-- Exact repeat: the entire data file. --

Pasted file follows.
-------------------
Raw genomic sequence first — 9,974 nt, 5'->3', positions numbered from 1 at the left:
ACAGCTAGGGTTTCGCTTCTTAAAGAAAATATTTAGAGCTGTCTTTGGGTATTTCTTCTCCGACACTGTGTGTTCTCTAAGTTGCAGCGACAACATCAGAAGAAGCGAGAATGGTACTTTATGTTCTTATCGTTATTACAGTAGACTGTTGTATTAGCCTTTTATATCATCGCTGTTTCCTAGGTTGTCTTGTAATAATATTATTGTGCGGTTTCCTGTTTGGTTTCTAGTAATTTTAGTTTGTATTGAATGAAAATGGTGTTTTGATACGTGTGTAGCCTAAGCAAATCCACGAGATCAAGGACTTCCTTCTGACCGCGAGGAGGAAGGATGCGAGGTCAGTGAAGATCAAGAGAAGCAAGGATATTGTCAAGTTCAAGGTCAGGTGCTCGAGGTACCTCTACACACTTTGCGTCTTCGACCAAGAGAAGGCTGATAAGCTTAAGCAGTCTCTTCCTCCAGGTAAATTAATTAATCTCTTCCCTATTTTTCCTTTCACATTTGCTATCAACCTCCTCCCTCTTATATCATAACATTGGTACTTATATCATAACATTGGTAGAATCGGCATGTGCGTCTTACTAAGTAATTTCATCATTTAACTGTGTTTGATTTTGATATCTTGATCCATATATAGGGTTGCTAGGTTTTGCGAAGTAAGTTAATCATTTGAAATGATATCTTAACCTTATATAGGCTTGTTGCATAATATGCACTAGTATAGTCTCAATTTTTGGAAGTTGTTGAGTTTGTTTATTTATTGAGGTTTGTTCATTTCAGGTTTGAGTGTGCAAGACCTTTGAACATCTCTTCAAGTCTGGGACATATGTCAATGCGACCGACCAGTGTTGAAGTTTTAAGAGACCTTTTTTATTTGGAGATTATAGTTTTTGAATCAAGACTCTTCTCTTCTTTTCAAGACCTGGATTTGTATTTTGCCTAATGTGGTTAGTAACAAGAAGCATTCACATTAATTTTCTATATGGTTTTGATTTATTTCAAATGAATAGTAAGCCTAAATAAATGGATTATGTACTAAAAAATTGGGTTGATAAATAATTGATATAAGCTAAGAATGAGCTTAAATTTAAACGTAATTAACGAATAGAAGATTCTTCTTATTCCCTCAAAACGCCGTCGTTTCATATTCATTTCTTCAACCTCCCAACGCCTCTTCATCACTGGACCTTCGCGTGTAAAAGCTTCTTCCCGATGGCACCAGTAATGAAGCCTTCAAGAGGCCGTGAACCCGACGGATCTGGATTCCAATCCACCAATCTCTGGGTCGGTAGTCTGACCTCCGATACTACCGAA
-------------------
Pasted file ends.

Raw genomic sequence first — 9,974 nt, 5'->3', positions numbered from 1 at the left:
ACAGCTAGGGTTTCGCTTCTTAAAGAAAATATTTAGAGCTGTCTTTGGGTATTTCTTCTCCGACACTGTGTGTTCTCTAAGTTGCAGCGACAACATCAGAAGAAGCGAGAATGGTACTTTATGTTCTTATCGTTATTACAGTAGACTGTTGTATTAGCCTTTTATATCATCGCTGTTTCCTAGGTTGTCTTGTAATAATATTATTGTGCGGTTTCCTGTTTGGTTTCTAGTAATTTTAGTTTGTATTGAATGAAAATGGTGTTTTGATACGTGTGTAGCCTAAGCAAATCCACGAGATCAAGGACTTCCTTCTGACCGCGAGGAGGAAGGATGCGAGGTCAGTGAAGATCAAGAGAAGCAAGGATATTGTCAAGTTCAAGGTCAGGTGCTCGAGGTACCTCTACACACTTTGCGTCTTCGACCAAGAGAAGGCTGATAAGCTTAAGCAGTCTCTTCCTCCAGGTAAATTAATTAATCTCTTCCCTATTTTTCCTTTCACATTTGCTATCAACCTCCTCCCTCTTATATCATAACATTGGTACTTATATCATAACATTGGTAGAATCGGCATGTGCGTCTTACTAAGTAATTTCATCATTTAACTGTGTTTGATTTTGATATCTTGATCCATATATAGGGTTGCTAGGTTTTGCGAAGTAAGTTAATCATTTGAAATGATATCTTAACCTTATATAGGCTTGTTGCATAATATGCACTAGTATAGTCTCAATTTTTGGAAGTTGTTGAGTTTGTTTATTTATTGAGGTTTGTTCATTTCAGGTTTGAGTGTGCAAGACCTTTGAACATCTCTTCAAGTCTGGGACATATGTCAATGCGACCGACCAGTGTTGAAGTTTTAAGAGACCTTTTTTATTTGGAGATTATAGTTTTTGAATCAAGACTCTTCTCTTCTTTTCAAGACCTGGATTTGTATTTTGCCTAATGTGGTTAGTAACAAGAAGCATTCACATTAATTTTCTATATGGTTTTGATTTATTTCAAATGAATAGTAAGCCTAAATAAATGGATTATGTACTAAAAAATTGGGTTGATAAATAATTGATATAAGCTAAGAATGAGCTTAAATTTAAACGTAATTAACGAATAGAAGATTCTTCTTATTCCCTCAAAACGCCGTCGTTTCATATTCATTTCTTCAACCTCCCAACGCCTCTTCATCACTGGACCTTCGCGTGTAAAAGCTTCTTCCCGATGGCACCAGTAATGAAGCCTTCAAGAGGCCGTGAACCCGACGGATCTGGATTCCAATCCACCAATCTCTGGGTCGGTAGTCTGACCTCCGATACTACCGAA